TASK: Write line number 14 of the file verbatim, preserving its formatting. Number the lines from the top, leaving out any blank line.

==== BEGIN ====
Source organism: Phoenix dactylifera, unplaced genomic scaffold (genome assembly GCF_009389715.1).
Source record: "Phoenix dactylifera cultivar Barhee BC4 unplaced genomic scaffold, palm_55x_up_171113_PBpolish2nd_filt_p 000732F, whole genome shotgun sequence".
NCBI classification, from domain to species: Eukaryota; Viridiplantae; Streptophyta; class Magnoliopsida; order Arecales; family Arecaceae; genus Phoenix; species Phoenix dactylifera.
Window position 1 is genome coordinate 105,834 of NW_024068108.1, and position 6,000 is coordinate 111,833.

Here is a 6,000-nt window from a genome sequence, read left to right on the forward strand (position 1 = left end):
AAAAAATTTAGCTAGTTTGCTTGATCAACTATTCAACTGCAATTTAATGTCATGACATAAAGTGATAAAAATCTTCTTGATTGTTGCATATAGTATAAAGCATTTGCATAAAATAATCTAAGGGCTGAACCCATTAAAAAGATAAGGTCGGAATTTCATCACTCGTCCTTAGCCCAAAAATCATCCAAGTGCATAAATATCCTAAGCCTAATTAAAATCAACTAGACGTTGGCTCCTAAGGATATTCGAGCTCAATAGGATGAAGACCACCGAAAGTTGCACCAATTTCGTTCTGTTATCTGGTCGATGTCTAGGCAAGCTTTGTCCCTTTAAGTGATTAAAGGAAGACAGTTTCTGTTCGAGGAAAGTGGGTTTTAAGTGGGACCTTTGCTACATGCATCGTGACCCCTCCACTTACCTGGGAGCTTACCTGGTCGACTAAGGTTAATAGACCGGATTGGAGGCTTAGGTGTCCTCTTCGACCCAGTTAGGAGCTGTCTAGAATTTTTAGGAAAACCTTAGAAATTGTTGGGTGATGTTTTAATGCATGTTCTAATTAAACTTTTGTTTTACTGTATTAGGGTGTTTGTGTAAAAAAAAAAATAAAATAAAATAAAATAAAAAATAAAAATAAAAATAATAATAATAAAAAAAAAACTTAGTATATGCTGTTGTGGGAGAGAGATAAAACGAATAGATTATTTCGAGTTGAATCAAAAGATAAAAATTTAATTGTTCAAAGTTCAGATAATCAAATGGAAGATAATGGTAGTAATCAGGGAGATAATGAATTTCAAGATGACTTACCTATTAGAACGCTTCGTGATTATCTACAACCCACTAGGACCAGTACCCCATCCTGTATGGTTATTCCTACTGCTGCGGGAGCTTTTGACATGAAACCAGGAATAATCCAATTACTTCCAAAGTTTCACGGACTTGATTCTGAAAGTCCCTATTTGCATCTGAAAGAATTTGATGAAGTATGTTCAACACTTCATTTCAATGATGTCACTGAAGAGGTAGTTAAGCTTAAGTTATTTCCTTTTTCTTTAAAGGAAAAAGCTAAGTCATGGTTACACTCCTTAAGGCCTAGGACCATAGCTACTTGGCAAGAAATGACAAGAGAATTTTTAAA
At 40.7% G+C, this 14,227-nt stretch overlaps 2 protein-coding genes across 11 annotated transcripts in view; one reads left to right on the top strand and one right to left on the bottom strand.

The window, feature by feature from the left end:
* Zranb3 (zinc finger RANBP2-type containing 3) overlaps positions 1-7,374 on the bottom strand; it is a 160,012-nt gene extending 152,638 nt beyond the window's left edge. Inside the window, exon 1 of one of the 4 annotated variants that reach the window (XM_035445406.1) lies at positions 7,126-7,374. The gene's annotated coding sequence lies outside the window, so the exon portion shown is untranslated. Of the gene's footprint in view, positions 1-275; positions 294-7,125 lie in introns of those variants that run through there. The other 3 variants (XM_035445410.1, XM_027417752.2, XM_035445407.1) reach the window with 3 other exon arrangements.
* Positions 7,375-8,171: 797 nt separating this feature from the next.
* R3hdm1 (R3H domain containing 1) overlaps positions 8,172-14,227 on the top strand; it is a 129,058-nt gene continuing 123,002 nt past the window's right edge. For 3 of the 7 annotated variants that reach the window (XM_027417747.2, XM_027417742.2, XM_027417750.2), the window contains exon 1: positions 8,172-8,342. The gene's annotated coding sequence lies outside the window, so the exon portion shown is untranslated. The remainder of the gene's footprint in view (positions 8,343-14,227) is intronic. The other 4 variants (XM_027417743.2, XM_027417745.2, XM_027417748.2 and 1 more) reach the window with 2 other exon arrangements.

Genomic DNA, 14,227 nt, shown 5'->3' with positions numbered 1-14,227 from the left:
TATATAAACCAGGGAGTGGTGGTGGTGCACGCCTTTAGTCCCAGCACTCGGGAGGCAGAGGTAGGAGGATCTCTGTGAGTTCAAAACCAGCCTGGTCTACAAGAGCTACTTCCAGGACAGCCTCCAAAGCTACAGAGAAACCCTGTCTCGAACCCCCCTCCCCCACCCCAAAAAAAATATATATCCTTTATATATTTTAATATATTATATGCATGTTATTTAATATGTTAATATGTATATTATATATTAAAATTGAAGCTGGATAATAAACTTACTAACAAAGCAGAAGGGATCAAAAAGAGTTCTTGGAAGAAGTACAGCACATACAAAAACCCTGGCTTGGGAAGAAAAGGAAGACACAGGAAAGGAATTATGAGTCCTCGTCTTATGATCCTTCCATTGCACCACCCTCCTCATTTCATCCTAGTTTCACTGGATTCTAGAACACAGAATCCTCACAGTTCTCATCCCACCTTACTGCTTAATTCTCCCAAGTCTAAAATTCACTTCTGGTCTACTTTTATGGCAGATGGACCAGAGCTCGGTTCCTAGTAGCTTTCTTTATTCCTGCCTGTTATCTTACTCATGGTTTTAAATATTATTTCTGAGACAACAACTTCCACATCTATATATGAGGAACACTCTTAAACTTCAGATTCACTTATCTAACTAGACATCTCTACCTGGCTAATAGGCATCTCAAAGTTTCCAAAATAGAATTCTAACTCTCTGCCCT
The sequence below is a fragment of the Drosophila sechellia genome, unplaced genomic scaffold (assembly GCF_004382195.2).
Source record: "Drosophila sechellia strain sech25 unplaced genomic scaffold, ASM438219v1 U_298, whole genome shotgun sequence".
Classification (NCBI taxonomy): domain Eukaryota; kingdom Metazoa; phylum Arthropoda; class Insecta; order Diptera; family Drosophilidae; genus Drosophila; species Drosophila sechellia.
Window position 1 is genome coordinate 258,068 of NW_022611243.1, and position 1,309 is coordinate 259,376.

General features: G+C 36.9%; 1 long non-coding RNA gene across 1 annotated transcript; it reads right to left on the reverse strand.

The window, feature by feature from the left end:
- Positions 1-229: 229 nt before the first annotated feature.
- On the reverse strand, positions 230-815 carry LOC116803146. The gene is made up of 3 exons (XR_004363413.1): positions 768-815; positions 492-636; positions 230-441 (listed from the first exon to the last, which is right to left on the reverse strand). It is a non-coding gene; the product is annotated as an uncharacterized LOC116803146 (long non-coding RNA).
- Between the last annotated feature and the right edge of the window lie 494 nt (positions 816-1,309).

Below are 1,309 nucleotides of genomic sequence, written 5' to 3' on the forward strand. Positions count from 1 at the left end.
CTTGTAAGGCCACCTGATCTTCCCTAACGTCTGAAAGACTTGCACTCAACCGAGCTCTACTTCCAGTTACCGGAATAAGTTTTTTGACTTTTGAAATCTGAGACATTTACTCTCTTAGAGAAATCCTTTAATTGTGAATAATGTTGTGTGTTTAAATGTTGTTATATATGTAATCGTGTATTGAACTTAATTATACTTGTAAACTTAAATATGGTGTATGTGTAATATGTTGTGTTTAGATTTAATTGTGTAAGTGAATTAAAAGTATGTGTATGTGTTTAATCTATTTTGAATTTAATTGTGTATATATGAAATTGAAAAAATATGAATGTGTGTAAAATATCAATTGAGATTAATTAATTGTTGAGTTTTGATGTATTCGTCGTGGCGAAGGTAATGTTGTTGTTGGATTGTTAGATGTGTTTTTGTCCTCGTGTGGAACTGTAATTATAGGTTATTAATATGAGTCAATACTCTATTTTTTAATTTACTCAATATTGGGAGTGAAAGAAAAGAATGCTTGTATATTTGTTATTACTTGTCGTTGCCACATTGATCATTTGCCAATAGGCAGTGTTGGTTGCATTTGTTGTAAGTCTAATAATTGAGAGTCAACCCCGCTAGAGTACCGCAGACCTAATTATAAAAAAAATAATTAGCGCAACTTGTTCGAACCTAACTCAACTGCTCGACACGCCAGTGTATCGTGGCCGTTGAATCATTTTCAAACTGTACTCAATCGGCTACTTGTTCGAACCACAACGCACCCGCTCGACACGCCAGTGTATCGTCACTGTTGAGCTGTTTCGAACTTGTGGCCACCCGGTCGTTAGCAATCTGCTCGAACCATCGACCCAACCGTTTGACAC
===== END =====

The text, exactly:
The sequence below is a fragment of the Drosophila sechellia genome, unplaced genomic scaffold (assembly GCF_004382195.2).